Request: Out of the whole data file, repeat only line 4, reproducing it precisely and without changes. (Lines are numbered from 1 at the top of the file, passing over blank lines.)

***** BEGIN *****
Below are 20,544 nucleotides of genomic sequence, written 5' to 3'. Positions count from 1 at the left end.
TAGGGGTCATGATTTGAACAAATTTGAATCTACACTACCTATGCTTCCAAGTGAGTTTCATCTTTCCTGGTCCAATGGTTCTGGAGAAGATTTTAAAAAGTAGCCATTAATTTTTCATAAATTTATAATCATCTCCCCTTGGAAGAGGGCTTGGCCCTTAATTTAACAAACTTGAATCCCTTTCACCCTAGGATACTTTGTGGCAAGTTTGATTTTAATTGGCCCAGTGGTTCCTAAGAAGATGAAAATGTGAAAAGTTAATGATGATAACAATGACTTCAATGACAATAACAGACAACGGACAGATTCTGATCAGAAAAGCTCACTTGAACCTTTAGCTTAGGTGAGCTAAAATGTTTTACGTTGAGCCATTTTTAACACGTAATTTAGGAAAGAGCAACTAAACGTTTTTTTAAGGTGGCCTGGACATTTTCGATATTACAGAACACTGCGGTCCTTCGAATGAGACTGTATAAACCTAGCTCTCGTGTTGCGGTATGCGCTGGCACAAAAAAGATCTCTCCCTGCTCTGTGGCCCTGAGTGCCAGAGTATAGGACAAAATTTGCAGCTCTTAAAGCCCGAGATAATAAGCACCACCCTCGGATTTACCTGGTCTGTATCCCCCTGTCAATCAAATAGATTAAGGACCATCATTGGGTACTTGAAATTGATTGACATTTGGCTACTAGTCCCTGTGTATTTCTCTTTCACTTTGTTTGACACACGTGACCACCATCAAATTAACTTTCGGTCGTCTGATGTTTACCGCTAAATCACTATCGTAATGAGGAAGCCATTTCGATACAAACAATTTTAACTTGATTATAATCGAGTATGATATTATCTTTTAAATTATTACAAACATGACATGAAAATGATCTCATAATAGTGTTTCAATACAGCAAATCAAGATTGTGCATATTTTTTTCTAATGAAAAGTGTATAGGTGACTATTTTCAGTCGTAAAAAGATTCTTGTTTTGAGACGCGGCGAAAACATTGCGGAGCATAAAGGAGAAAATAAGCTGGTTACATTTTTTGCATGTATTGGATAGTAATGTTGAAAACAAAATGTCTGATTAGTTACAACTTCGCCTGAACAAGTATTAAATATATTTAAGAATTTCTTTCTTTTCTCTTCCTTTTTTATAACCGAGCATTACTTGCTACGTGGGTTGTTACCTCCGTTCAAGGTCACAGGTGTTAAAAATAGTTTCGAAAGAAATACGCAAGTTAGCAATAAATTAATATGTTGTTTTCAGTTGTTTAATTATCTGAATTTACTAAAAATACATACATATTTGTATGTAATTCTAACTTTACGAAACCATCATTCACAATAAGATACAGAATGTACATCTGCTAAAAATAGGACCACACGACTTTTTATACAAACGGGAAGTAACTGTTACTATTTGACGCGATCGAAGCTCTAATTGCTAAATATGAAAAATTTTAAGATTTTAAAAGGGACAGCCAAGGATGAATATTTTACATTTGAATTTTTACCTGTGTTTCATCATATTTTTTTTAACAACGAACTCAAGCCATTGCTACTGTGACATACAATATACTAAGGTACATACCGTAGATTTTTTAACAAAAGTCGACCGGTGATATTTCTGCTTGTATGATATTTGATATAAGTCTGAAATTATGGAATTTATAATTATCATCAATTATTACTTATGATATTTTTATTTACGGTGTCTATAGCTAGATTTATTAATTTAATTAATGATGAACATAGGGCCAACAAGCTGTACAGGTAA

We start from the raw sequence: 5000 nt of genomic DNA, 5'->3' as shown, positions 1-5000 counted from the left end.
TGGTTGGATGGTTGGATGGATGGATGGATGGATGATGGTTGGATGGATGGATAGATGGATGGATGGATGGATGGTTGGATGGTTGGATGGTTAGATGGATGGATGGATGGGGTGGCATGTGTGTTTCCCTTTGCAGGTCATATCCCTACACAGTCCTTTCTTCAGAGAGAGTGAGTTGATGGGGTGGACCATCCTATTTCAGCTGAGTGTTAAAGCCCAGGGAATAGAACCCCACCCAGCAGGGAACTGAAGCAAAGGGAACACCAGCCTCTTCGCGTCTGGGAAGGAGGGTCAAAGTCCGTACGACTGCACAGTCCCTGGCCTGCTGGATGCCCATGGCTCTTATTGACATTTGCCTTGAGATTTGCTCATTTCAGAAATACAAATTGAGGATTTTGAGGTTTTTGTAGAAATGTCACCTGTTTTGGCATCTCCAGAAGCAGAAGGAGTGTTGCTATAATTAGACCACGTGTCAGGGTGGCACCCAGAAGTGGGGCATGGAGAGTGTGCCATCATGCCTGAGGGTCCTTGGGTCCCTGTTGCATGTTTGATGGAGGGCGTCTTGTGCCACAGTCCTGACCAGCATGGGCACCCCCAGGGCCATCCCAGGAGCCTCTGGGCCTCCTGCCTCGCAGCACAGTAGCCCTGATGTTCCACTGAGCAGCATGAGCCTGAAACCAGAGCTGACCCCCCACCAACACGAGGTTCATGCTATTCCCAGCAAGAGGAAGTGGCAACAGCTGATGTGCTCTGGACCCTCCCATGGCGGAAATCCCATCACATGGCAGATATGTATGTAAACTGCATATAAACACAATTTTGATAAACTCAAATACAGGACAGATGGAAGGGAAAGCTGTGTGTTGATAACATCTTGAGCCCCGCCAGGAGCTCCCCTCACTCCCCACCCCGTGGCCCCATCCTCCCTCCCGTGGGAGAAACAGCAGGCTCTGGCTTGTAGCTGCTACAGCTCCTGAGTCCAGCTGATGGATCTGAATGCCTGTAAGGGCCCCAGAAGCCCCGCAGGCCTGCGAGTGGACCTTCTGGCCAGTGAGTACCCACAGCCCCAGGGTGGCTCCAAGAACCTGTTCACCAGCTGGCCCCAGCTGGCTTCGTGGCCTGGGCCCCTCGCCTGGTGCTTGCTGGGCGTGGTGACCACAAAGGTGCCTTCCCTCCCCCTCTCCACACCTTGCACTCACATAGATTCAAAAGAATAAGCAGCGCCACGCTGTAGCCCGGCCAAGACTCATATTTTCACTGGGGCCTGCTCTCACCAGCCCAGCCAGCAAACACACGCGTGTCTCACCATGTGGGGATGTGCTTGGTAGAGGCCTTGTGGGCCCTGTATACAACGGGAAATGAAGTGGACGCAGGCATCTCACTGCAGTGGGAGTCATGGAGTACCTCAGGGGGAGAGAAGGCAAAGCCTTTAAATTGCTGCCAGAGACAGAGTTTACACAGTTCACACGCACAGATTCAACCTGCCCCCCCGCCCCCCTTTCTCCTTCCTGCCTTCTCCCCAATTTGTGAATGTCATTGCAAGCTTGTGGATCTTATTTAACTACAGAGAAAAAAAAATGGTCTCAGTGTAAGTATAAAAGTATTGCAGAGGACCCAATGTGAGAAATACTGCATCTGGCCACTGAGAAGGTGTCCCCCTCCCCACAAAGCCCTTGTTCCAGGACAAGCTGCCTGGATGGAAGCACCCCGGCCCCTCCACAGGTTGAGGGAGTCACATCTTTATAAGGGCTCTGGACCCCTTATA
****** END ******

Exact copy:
TGGTTGGATGGTTGGATGGATGGATGGATGGATGATGGTTGGATGGATGGATAGATGGATGGATGGATGGATGGTTGGATGGTTGGATGGTTAGATGGATGGATGGATGGGGTGGCATGTGTGTTTCCCTTTGCAGGTCATATCCCTACACAGTCCTTTCTTCAGAGAGAGTGAGTTGATGGGGTGGACCATCCTATTTCAGCTGAGTGTTAAAGCCCAGGGAATAGAACCCCACCCAGCAGGGAACTGAAGCAAAGGGAACACCAGCCTCTTCGCGTCTGGGAAGGAGGGTCAAAGTCCGTACGACTGCACAGTCCCTGGCCTGCTGGATGCCCATGGCTCTTATTGACATTTGCCTTGAGATTTGCTCATTTCAGAAATACAAATTGAGGATTTTGAGGTTTTTGTAGAAATGTCACCTGTTTTGGCATCTCCAGAAGCAGAAGGAGTGTTGCTATAATTAGACCACGTGTCAGGGTGGCACCCAGAAGTGGGGCATGGAGAGTGTGCCATCATGCCTGAGGGTCCTTGGGTCCCTGTTGCATGTTTGATGGAGGGCGTCTTGTGCCACAGTCCTGACCAGCATGGGCACCCCCAGGGCCATCCCAGGAGCCTCTGGGCCTCCTGCCTCGCAGCACAGTAGCCCTGATGTTCCACTGAGCAGCATGAGCCTGAAACCAGAGCTGACCCCCCACCAACACGAGGTTCATGCTATTCCCAGCAAGAGGAAGTGGCAACAGCTGATGTGCTCTGGACCCTCCCATGGCGGAAATCCCATCACATGGCAGATATGTATGTAAACTGCATATAAACACAATTTTGATAAACTCAAATACAGGACAGATGGAAGGGAAAGCTGTGTGTTGATAACATCTTGAGCCCCGCCAGGAGCTCCCCTCACTCCCCACCCCGTGGCCCCATCCTCCCTCCCGTGGGAGAAACAGCAGGCTCTGGCTTGTAGCTGCTACAGCTCCTGAGTCCAGCTGATGGATCTGAATGCCTGTAAGGGCCCCAGAAGCCCCGCAGGCCTGCGAGTGGACCTTCTGGCCAGTGAGTACCCACAGCCCCAGGGTGGCTCCAAGAACCTGTTCACCAGCTGGCCCCAGCTGGCTTCGTGGCCTGGGCCCCTCGCCTGGTGCTTGCTGGGCGTGGTGACCACAAAGGTGCCTTCCCTCCCCCTCTCCACACCTTGCACTCACATAGATTCAAAAGAATAAGCAGCGCCACGCTGTAGCCCGGCCAAGACTCATATTTTCACTGGGGCCTGCTCTCACCAGCCCAGCCAGCAAACACACGCGTGTCTCACCATGTGGGGATGTGCTTGGTAGAGGCCTTGTGGGCCCTGTATACAACGGGAAATGAAGTGGACGCAGGCATCTCACTGCAGTGGGAGTCATGGAGTACCTCAGGGGGAGAGAAGGCAAAGCCTTTAAATTGCTGCCAGAGACAGAGTTTACACAGTTCACACGCACAGATTCAACCTGCCCCCCCGCCCCCCTTTCTCCTTCCTGCCTTCTCCCCAATTTGTGAATGTCATTGCAAGCTTGTGGATCTTATTTAACTACAGAGAAAAAAAAATGGTCTCAGTGTAAGTATAAAAGTATTGCAGAGGACCCAATGTGAGAAATACTGCATCTGGCCACTGAGAAGGTGTCCCCCTCCCCACAAAGCCCTTGTTCCAGGACAAGCTGCCTGGATGGAAGCACCCCGGCCCCTCCACAGGTTGAGGGAGTCACATCTTTATAAGGGCTCTGGACCCCTTATA